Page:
March is here, Spring is around the corner and after a year spent at home, pandemic-related restrictions are starting to roll back. Restaurants, gyms, businesses and schools are reopening. The coronavirus vaccine rollout means it will soon be safer to travel and socialize in person. Before long, there will be lots of places to go. But will your pants still fit?!
A WebMD poll found that 54 percent of respondents gained weight during the pandemic. The reasons varied: not leaving the house, easy access to snacks, boredom, stress, sleeplessness and limited exercise.
March is National Nutrition Month and this annual reminder to follow a healthy diet is coming at the perfect time. If you start now, you can shed those pandemic pounds in time for summer social events.
Timing Meals and Workouts
If you’re serious about a lifestyle change, you’re probably combining exercise with a healthy diet. Learn what to eat before and after your workout to improve your stamina during the workout and help muscle recovery afterward.
- Snack tactics: Eating healthy carbs gives your muscles fuel to burn and you’ll have energy for a longer, more intense workout. If your workout is shorter than 45 minutes, no snack is needed.
- Pre-workout snacks: For a quick burst of energy, have cereal and milk, a peanut butter and jelly sandwich or wheat toast and fruit.
- Stay hydrated: Water helps your body keep cool. Two hours before exercising, drink two cups of water and then drink another cup fifteen minutes before working out. To rehydrate during intense workouts of an hour or more, consume a sports drink.
- Recover post-workout: After a workout, eat a meal with carbohydrates and protein to help your muscles recover. Suggestions for post-workout meals include chicken with vegetables, a vegetarian omelet with avocado, or salmon and a baked potato. If it isn’t possible to eat a meal, have a snack within 20 minutes.
Jumpstart Your Diet During National Nutrition Month
Weight loss isn’t the only benefit of healthy eating. A nutritious diet gives you more energy, better concentration and can help improve your mood. It can also reduce the risk of cancer and heart disease. In honor of National Nutrition Month, the Academy of Nutrition and Dietetics created the following list of tips for healthy eating.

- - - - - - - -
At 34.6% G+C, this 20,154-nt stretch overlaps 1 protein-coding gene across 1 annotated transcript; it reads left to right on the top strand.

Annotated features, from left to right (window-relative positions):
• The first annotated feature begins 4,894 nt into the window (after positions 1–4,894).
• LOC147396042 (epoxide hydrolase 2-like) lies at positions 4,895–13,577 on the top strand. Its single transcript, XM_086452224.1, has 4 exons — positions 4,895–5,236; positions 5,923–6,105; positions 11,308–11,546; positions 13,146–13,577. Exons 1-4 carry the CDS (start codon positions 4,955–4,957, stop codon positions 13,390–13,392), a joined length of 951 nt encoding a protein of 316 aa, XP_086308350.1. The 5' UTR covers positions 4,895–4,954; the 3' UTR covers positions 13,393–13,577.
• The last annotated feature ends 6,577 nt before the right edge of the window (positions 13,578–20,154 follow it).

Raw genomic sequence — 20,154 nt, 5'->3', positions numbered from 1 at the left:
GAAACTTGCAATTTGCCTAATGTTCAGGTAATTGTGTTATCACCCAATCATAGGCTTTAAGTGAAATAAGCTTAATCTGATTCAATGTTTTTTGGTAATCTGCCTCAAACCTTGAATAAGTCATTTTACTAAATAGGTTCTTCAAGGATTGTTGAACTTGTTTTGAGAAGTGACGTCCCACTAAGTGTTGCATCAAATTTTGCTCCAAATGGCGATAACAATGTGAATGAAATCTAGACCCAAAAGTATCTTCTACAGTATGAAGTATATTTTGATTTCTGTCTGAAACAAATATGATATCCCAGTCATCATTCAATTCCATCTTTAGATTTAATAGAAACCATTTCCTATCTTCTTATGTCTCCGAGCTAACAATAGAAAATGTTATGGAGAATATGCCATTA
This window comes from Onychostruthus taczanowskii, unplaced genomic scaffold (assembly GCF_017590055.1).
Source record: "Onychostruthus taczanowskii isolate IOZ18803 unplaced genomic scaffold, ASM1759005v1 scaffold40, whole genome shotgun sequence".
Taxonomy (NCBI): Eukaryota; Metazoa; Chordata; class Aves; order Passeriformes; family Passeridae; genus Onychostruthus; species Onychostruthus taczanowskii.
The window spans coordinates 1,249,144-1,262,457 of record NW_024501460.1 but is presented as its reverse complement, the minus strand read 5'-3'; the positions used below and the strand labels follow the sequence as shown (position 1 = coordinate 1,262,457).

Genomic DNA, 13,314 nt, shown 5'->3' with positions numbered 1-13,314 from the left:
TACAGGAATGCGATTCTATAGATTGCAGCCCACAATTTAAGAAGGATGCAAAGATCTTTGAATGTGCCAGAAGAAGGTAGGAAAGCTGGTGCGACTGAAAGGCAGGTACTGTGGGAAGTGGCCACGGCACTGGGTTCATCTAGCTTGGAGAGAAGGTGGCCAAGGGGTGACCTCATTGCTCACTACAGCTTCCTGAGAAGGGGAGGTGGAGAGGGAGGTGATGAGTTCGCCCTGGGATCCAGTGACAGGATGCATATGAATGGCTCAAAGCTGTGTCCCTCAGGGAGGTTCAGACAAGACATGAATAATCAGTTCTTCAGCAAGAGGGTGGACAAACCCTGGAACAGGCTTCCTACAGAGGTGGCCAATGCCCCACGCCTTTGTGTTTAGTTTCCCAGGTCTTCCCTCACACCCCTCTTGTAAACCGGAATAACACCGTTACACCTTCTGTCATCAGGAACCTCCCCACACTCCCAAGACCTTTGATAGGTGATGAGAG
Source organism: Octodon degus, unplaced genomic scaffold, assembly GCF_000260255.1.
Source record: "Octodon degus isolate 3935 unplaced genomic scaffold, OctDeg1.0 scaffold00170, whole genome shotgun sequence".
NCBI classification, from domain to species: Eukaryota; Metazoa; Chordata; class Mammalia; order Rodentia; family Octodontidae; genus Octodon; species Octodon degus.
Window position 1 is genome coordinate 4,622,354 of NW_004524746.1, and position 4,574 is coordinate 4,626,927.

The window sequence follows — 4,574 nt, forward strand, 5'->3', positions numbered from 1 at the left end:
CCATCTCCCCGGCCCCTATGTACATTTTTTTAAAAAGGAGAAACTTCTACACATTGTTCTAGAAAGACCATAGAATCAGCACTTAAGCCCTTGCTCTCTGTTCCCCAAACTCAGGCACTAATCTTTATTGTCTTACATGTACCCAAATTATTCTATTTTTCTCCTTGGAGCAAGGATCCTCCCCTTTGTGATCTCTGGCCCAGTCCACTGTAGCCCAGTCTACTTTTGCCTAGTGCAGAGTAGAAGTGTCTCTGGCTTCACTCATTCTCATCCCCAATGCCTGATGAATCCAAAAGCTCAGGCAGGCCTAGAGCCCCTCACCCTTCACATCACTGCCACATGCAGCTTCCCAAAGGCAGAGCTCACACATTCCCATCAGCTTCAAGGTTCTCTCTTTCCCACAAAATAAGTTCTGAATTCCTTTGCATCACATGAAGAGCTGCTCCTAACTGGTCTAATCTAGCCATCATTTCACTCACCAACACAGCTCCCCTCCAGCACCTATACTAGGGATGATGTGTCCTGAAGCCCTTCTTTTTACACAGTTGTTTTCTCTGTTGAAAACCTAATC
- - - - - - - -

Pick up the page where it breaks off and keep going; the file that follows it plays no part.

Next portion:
- Make half your plate fruits and vegetables: Add color, flavor and texture to your plate with fruits and vegetables. Plan to consume two cups of fruit and two and a half cups of vegetables each day. Sample different types, including fresh, frozen or canned.
- Watch portion sizes: Eating the recommended serving size helps aid proper digestion. Use measuring cups to ensure your portions are not too large and remember to eat slowly so you are aware when you feel full.
- Be active: Any amount of activity is valuable – the important part is to get started! For the best results, children and teens should get at least an hour of activity per day, while adults should aim for 40 minutes or more daily.
- Read food labels: Always check the labels to choose foods with healthy ingredients and fewer calories. It’s important to make note of how much sugar or sodium various foods have, as well as other healthy – or unhealthy – ingredients or supplements.
- Fix healthy snacks: Surprisingly, snacking can be part of a weight loss plan. To sustain your energy level between meals, choose healthy snacks from two food groups — fruits and vegetables, or dairy and protein.
- Consult a dietitian: For a customized nutrition plan, working with a registered dietitian and be very beneficial. You’ll receive professional and personalized advice whether your goal is weight loss, disease management or lowering health risks.
- Follow food safety guidelines: Protect your health with proper food safety. Examples include separating raw foods from cooked foods, cooking foods to the proper internal temperature, and refrigerating foods promptly.
- Drink more water: It’s easy to overlook calories and sugar consumed in drinks. If weight loss is your goal, stay hydrated with water instead of juice or soda.
- Order out without ditching goals: To stick to your healthy eating plan, read the menu before going to the restaurant. Choose carefully and look for options that are grilled, baked, broiled or steamed. These cooking methods yield fewer calories than fried, crispy or sautéed foods.
- Experiment with plant-based meals: Meatless meals are both budget-friendly and lower in calories. Research delicious new recipes or substitute vegetables, beans and lentils for meals using meat and poultry. To start, try having one meatless dinner per week.
Just as March brings a transition from winter to spring, let National Nutrition Month be your guide and transition to a healthier lifestyle. To get in shape for post-pandemic socializing, commit to new habits for the full month and beyond!